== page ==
Motorola One Vision Review
A tall and narrow phone that looks weird at first, the new form factor quickly grows on you. The One Vision promises a better viewing experience for Netflix addicts, a clean and speedy interface, and a camera that can see in the dark.
Does it live up to those promises? In the past week, I have been using the new Motorola One Vision trying to find out, and... mostly it does, but it also has one flaw that you need to know about. Read on to find out all about it.
In the box:
- 18-watt fast charger
- USB-C to standard USB cable
- Wired (3.5mm) headphones
- Silicone case
- SIM tool
- User manuals
Design and Colors
Strange at first, comfortable when you get used to it
The thing that stands out the most with the Motorola One Vision is the new format: the phone has a tall and narrow body, thanks to the 21 by 9 CinemaVision screen, different from most other phones that use wider screens. So… why the 21 by 9 format, you wonder? Actually, it turns out that these are the exact proportions that filmmakers use to achieve that all-engulfing cinematic effect, so watching Netflix on this phone is an absolute joy. While such a narrow phone definitely looks weird at first, I quickly got used to it and I actually was surprised with how much more convenient such a design is for one-handed use. For browsing and reading, however, this screen is not ideal, as you can see less text and you have to scroll more vigorously.
The phone also feels solidly put together and it features a glass back, which feels more luxurious than plastic, but the frame is not made of metal and it’s still glossy plastic. The back is slightly tapered at the edges for a more comfortable grip, which we appreciate.
The One Vision comes in two different color versions: both are unusual vertical gradients with the darker color in the middle. The one we have up for review is called Dark Sapphire and it’s a mix of a deep black center and blue sides, and there is a Bronze brown version available as well.
An LCD screen with color issues and a big and noticeable camera cutout
You get a 6.3-inch Full HD LCD display on the Moto One Vision. There are two things to know about it: first, it’s obviously not an AMOLED screen, so you don’t get the rich colors and deep blacks of that newer technology, and other budget phones are already offering that. Furthermore, overall colors on this screen appear cold and whites have a noticeable blue tonality. This makes photos and videos appear less appealing than on a well-balanced display. Unfortunately, there is no way to tweak the white balance in the settings, which could have remedied the situation. And this is probably the biggest compromise made with the Motorola One Vision. The screen of a phone is one of its most important components and, sadly, this one leaves room for improvement.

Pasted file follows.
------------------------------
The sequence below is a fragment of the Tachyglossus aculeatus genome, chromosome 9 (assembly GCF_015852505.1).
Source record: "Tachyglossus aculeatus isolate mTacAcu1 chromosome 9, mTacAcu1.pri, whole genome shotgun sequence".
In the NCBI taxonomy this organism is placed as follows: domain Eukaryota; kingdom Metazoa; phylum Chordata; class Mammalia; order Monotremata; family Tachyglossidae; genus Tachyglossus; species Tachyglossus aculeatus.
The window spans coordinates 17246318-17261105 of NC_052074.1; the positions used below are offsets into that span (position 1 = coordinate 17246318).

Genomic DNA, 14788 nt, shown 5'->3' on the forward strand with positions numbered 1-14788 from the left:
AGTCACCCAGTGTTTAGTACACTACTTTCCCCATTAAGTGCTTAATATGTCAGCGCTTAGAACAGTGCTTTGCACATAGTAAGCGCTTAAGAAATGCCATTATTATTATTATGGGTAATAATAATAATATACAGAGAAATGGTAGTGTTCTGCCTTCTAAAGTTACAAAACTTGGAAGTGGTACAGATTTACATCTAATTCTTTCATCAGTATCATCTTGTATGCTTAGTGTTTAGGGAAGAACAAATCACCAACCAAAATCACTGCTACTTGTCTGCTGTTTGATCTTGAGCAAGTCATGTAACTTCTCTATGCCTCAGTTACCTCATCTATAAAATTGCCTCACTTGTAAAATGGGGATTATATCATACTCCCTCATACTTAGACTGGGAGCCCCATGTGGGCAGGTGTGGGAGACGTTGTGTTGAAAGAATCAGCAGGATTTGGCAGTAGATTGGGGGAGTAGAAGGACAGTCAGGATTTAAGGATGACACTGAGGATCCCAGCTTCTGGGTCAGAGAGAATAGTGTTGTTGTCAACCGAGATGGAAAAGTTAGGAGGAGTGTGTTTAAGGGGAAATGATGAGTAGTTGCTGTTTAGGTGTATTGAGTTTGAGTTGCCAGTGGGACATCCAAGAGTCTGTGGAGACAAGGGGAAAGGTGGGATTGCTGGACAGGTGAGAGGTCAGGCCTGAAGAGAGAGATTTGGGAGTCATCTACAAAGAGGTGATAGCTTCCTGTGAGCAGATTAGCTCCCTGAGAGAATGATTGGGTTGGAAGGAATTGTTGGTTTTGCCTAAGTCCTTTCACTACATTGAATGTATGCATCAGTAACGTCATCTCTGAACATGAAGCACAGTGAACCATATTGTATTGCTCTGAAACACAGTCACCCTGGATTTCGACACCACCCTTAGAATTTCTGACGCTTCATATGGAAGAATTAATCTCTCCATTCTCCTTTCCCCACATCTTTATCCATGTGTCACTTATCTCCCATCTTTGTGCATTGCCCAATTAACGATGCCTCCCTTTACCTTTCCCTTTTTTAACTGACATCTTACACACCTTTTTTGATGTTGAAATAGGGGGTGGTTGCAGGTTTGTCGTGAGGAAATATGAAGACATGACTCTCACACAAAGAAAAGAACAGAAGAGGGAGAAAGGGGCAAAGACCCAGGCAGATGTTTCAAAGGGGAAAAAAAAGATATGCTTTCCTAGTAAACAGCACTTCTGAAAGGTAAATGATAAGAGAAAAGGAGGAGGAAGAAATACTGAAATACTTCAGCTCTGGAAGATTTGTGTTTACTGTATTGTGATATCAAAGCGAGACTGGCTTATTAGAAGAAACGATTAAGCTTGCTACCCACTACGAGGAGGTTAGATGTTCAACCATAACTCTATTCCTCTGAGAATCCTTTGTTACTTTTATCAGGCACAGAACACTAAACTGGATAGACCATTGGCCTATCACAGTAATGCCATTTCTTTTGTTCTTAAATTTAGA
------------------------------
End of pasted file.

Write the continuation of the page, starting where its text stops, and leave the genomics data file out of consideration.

The screen also comes with one interruption in the form of a big and very noticeable cutout for the front camera. We have seen this punch hole design in various phones including the Galaxy S10 series, but here the hole for the camera is way bigger and way more noticeable. Motorola says it could make it smaller, but that would have compromised the durability of the phone and the larger cutout ensures a thicker bezel that provides more protection for the front camera in case of a drop. And that’s a good reason, but we still wished that cutout was not as huge.
We forget how amazingly good traditional fingerprint scanners are
The One Vision does not have any fancy 3D face recognition tech or in-screen fingerprint scanners. Nope. And it does not need them. Instead, it has a good old capacitive fingerprint scanner cleverly embedded in the Moto logo on the back of the phone. Placed in a slightly recessed area at the center of the back panel makes it extremely easy to find this spot with just tactile feel and... we forget just how amazingly good traditional fingerprint readers were!
Unlike most in-screen fingerprint solutions where you have to often try again and again just to get a proper finger scan, here everything happens momentarily. Tap and the phone unlocks. No failed attempts, easy as pie.
Moto’s approach to Android: if it ain’t broke, don’t fix it
The interface is Android One, which is a clean and bloatware-free version of Android. And this is a great thing. Motorola is also promising two major updates, so as this phone currently runs on Android 9 Pie, you will get the Android 10 Q update this year and the Android 11 R next year.
And in terms of extra features, there are just a few. Motorola’s approach to Android is: if it ain’t broke, don’t fix it, and we wish more phone makers would adopt this philosophy. What you do get are Moto Actions, a few useful tricks that Moto phones have had in the last couple of years: twist the phone to quickly start the camera, double chop to turn on the flashlight and touch the screen with three fingers to capture a screenshot. All of these are neat time-savers.
Performance and Storage
An Exynos chip inside is enough for a smooth and speedy daily operation
Under the hood, the One Vision is powered by the Samsung-made octa-core Exynos 9609 chip with 4GB of RAM on board. This processor is similar in performance to the Snapdragon 660 series, meaning that is nowhere nearly as good as a flagship phone. But this does not mean that the phone is slow: quite the opposite! In the daily grind, it felt zippy, apps load fast, there is no stutter, it’s actually a very smooth experience. Gamers, however, would miss the extra performance power of a flagship.